Prevalence of postnatal depression and associated factors among HIV-positive women in primary care in Nkangala district, South Africa

  • K Peltzer
  • ME Shikwane


Background. The prevalence of postpartum depression in South Africa is high, but there is lack of prevalence data on postnatal depression among HIV-infected women.
Aim. The aim of this study was to determine the prevalence of depressed mood and associated factors in postnatal HIV-positive women in primary care facilities in Nkangala district, Mpumalanga, South Africa.
Methods. This cross-sectional study was carried out on 607 HIV-positive postnatal women in 48 primary health care clinics and community health centres in Nkangala district. Postnatal women were recruited by systematic sampling (every consecutive patient over a period of 2 months). Demographic and other data were obtained from all the women who responded to a questionnaire in the local language on male involvement, HIV test disclosure, delivery and infant profile, infant HIV diagnosis, stigma, discrimination, postnatal depression, attendance of support groups and social support.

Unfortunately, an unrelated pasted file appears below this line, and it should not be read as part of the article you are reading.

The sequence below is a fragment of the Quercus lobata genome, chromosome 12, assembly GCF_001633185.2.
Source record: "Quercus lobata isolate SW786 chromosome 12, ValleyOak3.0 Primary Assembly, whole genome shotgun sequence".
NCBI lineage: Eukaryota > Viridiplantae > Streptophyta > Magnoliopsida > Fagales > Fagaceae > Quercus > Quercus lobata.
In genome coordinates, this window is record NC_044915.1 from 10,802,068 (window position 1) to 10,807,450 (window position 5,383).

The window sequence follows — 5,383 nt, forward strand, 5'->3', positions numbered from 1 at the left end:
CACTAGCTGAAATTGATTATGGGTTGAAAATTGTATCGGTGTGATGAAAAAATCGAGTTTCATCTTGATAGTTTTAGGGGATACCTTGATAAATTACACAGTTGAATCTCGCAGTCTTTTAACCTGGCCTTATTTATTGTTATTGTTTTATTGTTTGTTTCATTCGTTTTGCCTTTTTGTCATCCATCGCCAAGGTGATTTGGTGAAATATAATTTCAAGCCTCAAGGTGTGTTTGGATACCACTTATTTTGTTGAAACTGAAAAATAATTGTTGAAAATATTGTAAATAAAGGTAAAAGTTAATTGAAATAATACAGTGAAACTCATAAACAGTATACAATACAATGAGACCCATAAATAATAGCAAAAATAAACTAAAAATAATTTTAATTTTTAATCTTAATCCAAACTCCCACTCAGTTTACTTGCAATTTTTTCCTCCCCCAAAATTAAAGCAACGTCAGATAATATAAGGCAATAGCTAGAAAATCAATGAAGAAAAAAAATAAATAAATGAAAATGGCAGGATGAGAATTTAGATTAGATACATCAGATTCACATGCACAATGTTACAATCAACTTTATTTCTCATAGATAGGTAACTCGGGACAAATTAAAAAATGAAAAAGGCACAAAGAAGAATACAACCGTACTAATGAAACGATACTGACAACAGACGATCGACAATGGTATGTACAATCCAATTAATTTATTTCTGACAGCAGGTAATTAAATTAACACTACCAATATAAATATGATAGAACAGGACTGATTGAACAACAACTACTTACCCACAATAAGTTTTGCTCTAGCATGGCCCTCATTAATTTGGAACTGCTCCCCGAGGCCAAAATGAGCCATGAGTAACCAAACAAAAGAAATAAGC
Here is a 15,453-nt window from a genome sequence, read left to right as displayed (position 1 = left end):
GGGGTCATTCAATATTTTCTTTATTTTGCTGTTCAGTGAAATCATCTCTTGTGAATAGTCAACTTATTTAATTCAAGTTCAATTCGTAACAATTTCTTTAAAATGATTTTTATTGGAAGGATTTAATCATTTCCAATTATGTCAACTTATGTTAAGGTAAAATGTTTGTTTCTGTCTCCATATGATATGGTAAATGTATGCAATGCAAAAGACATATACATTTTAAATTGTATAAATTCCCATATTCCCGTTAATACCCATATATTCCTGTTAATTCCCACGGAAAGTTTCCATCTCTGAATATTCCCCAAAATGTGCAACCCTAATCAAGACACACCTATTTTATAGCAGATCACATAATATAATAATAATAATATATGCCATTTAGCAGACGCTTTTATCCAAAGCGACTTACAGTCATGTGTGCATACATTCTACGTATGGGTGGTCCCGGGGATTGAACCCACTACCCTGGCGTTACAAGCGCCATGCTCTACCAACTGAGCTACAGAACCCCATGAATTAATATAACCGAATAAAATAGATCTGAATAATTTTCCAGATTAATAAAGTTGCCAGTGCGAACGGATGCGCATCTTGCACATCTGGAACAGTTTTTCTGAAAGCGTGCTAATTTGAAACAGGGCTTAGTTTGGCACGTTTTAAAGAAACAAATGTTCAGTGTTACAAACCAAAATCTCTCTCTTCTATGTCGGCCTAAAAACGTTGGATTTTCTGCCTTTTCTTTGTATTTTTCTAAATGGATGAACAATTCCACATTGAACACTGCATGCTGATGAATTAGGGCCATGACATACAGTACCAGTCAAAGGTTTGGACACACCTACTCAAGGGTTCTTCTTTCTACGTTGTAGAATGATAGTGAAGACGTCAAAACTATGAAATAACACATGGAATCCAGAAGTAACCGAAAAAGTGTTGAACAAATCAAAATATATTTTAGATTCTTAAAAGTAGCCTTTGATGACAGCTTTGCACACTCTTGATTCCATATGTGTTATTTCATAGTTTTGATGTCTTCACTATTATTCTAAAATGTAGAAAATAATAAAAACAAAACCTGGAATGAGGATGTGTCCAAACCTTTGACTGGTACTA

Results. Overall, 45.1% of women reported a depressed mood in the postnatal period. Depressed mood in a multivariable analysis was significantly associated with internalised stigma (odds ratio (OR) 1.12, 95% confidence interval (CI) 1.05 - 1.19; p=0.000), discrimination experiences (OR 1.22, CI 1.03 - 1.46; p=0.023), lack of social support (OR 0.86, CI 0.74 - 0.99; p=0.037) and having had an STI in the past 12 months (OR 2.22, CI 1.21 - 4.04; p=0.010). There were no statistically significant correlations between the Edinburgh Postnatal Depression Scale (EPDS) scores of the women and age, marital status, level of education, employment status and number of own children.
Conclusion. Depressed mood is common among HIV-positive postpartum women. This is significantly associated with lack of social support, stigma and discrimination. Routine screening to identify those currently depressed or at risk of depression should be integrated into postnatal care settings to target those most needing intervention.

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eISSN: 2078-6751
print ISSN: 1608-9693